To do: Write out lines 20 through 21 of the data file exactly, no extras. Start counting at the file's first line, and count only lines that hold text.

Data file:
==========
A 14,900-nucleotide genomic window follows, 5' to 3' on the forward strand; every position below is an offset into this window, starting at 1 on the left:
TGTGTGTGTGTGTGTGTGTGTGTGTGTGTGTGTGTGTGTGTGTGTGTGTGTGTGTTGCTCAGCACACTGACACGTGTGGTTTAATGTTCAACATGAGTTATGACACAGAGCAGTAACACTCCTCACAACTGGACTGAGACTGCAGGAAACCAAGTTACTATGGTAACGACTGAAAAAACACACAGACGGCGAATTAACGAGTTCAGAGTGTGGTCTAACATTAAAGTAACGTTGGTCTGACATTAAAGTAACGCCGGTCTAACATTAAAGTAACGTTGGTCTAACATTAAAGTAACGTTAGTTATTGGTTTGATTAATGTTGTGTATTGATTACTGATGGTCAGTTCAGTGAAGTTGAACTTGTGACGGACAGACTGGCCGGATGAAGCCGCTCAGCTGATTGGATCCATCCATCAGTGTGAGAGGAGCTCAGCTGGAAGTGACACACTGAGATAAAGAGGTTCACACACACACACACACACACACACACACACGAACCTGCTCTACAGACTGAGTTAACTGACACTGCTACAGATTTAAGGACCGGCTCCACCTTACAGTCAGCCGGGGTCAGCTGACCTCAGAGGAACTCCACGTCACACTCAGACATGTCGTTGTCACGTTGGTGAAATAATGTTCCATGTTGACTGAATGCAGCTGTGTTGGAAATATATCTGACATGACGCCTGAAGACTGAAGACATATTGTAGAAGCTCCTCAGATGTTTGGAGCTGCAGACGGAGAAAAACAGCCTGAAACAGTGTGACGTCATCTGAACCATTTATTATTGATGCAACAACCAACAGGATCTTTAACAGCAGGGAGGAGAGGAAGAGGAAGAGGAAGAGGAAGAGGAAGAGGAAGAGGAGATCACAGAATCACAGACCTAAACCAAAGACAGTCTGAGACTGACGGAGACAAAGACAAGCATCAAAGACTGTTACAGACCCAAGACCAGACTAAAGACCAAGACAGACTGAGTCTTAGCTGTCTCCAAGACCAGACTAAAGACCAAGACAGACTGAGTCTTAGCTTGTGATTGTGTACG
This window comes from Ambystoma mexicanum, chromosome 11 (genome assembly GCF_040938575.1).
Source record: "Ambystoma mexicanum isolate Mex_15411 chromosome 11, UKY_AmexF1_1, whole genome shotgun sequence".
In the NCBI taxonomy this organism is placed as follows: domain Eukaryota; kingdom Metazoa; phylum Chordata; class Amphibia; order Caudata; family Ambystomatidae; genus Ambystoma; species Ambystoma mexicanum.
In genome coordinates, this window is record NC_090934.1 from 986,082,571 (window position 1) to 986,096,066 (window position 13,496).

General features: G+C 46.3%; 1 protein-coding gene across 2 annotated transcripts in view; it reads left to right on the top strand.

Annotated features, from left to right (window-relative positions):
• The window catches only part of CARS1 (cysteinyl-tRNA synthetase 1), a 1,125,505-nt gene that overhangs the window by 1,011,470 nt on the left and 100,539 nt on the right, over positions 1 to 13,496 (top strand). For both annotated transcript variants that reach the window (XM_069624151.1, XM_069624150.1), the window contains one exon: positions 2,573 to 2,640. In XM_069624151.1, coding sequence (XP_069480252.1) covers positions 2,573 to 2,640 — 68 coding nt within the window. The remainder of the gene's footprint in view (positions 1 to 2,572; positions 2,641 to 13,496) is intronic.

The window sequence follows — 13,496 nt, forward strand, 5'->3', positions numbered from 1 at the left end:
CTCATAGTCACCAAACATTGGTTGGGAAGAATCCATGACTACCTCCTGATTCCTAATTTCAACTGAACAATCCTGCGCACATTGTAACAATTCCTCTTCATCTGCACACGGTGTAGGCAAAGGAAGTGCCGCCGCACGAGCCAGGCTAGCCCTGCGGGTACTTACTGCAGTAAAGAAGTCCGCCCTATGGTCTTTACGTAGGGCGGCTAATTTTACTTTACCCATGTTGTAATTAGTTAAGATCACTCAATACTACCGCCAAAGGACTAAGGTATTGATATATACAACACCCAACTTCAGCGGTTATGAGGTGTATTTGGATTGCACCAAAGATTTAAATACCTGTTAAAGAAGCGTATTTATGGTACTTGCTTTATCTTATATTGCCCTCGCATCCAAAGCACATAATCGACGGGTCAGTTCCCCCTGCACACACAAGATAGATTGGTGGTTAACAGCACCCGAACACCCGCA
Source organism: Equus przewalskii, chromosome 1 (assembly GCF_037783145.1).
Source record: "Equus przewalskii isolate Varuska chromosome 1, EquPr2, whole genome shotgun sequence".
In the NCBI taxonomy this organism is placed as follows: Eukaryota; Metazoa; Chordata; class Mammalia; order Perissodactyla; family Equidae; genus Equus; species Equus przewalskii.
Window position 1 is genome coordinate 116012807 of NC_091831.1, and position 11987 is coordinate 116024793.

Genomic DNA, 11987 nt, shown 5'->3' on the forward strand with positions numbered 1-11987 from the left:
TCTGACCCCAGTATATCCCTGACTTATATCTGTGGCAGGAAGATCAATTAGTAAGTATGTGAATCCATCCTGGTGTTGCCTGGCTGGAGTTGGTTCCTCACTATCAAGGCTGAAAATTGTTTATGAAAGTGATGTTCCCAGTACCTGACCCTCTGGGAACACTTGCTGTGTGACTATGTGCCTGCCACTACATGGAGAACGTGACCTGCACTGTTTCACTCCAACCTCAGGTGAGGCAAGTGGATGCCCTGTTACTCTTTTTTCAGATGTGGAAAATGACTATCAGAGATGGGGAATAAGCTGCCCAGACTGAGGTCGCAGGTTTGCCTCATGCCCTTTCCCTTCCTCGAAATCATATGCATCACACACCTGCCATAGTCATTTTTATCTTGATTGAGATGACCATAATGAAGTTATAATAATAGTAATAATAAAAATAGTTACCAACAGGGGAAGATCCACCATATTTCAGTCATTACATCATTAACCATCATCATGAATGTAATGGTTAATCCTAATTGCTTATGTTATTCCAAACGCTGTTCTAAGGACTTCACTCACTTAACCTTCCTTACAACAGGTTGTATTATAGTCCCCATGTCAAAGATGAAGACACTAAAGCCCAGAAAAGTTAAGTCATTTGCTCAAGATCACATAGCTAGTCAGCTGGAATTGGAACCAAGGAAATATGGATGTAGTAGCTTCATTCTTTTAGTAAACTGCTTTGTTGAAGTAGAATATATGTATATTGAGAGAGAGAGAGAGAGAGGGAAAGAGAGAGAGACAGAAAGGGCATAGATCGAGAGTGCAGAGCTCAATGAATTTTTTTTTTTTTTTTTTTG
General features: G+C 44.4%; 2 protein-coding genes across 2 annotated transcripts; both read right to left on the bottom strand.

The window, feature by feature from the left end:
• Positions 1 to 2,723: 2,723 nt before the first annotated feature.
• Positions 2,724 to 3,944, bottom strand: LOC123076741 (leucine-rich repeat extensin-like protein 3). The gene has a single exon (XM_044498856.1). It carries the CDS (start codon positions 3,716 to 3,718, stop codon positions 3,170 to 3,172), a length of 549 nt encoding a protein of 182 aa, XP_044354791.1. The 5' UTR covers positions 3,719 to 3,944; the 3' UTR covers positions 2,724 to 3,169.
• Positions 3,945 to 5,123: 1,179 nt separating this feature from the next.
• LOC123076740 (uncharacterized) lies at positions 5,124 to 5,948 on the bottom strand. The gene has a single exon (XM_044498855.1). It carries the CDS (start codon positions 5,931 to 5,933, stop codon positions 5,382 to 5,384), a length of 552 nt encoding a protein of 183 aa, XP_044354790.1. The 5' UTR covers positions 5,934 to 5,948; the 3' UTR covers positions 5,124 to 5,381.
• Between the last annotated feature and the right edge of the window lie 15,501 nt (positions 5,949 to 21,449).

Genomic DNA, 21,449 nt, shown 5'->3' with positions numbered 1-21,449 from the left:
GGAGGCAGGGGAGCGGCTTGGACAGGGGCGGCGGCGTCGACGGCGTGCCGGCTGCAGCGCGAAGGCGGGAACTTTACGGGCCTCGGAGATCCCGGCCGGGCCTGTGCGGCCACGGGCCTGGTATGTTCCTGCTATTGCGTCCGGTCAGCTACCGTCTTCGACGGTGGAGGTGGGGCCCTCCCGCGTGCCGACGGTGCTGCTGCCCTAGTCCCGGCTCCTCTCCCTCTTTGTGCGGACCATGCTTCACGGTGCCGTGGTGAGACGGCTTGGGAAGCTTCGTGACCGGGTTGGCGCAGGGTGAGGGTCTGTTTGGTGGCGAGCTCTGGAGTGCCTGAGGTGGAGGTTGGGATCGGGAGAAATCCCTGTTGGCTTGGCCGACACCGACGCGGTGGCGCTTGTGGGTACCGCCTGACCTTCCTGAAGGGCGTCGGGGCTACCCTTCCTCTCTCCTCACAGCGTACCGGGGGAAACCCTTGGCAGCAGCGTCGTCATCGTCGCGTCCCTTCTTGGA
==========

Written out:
• Positions 1 to 2,723: 2,723 nt before the first annotated feature.
• Positions 2,724 to 3,944, bottom strand: LOC123076741 (leucine-rich repeat extensin-like protein 3). The gene has a single exon (XM_044498856.1). It carries the CDS (start codon positions 3,716 to 3,718, stop codon positions 3,170 to 3,172), a length of 549 nt encoding a protein of 182 aa, XP_044354791.1. The 5' UTR covers positions 3,719 to 3,944; the 3' UTR covers positions 2,724 to 3,169.